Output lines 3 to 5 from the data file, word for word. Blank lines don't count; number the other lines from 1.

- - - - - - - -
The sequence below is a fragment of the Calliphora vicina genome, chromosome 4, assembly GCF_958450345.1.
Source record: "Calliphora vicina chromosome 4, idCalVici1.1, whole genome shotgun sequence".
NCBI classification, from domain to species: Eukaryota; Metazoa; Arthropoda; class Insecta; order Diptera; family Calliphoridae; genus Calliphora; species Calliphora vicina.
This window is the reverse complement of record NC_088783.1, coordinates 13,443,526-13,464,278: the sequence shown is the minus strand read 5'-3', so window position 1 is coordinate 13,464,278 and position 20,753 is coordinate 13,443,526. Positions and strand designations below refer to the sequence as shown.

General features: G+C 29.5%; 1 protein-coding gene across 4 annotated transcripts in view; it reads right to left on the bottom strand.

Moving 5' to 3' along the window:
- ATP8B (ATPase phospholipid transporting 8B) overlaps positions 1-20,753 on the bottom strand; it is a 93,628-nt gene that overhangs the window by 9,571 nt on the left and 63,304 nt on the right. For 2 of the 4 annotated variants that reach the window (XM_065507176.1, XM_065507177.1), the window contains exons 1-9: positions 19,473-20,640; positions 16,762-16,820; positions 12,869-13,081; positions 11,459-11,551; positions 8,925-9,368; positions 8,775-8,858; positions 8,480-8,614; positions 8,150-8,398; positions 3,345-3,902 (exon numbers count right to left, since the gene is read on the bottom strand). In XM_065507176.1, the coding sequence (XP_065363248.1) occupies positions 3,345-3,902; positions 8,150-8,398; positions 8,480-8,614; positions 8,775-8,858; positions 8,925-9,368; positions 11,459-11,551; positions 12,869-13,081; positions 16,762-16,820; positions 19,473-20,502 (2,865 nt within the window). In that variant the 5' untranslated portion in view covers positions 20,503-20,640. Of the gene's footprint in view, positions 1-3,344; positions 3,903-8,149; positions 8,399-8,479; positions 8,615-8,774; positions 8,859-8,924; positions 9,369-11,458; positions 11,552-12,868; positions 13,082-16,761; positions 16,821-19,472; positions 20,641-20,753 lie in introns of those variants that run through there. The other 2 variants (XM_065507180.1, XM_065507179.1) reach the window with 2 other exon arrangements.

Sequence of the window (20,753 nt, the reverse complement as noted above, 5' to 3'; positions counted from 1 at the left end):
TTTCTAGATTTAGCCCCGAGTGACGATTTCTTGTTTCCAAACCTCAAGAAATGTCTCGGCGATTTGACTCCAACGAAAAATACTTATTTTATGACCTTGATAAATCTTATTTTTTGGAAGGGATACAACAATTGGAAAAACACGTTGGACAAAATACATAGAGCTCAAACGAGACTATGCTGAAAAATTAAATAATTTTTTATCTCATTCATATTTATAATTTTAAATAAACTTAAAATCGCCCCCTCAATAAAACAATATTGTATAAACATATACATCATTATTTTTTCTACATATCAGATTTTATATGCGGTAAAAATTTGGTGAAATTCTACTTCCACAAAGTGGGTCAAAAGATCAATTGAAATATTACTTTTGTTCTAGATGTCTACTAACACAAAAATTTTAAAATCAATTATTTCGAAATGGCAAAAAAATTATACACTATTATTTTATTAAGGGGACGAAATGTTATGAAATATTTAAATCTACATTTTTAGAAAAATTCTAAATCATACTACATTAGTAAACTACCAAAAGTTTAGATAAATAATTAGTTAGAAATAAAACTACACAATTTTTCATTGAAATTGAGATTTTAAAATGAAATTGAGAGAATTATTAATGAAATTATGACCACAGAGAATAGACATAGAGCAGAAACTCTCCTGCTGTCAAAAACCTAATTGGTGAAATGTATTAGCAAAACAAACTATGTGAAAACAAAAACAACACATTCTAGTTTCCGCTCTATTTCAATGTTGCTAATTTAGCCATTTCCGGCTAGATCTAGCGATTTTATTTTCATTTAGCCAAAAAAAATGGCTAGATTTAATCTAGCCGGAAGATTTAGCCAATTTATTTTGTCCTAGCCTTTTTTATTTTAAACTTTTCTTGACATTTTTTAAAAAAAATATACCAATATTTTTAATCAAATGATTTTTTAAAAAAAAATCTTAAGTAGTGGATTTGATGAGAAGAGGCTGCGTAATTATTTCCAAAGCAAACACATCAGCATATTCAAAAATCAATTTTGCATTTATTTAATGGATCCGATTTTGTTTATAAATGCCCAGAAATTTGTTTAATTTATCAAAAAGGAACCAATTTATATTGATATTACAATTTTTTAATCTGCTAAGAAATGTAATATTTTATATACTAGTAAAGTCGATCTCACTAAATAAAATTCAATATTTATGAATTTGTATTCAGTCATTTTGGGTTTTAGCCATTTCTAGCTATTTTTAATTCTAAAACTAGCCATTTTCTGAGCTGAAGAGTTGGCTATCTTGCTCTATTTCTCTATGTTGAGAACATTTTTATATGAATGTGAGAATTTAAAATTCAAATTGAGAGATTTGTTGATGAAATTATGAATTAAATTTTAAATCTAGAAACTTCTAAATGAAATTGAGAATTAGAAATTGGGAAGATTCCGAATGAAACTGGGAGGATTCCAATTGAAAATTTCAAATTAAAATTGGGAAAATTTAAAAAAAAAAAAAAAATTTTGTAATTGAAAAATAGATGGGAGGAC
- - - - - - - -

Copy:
NCBI classification, from domain to species: Eukaryota; Metazoa; Arthropoda; class Insecta; order Diptera; family Calliphoridae; genus Calliphora; species Calliphora vicina.
This window is the reverse complement of record NC_088783.1, coordinates 13,443,526-13,464,278: the sequence shown is the minus strand read 5'-3', so window position 1 is coordinate 13,464,278 and position 20,753 is coordinate 13,443,526. Positions and strand designations below refer to the sequence as shown.

General features: G+C 29.5%; 1 protein-coding gene across 4 annotated transcripts in view; it reads right to left on the bottom strand.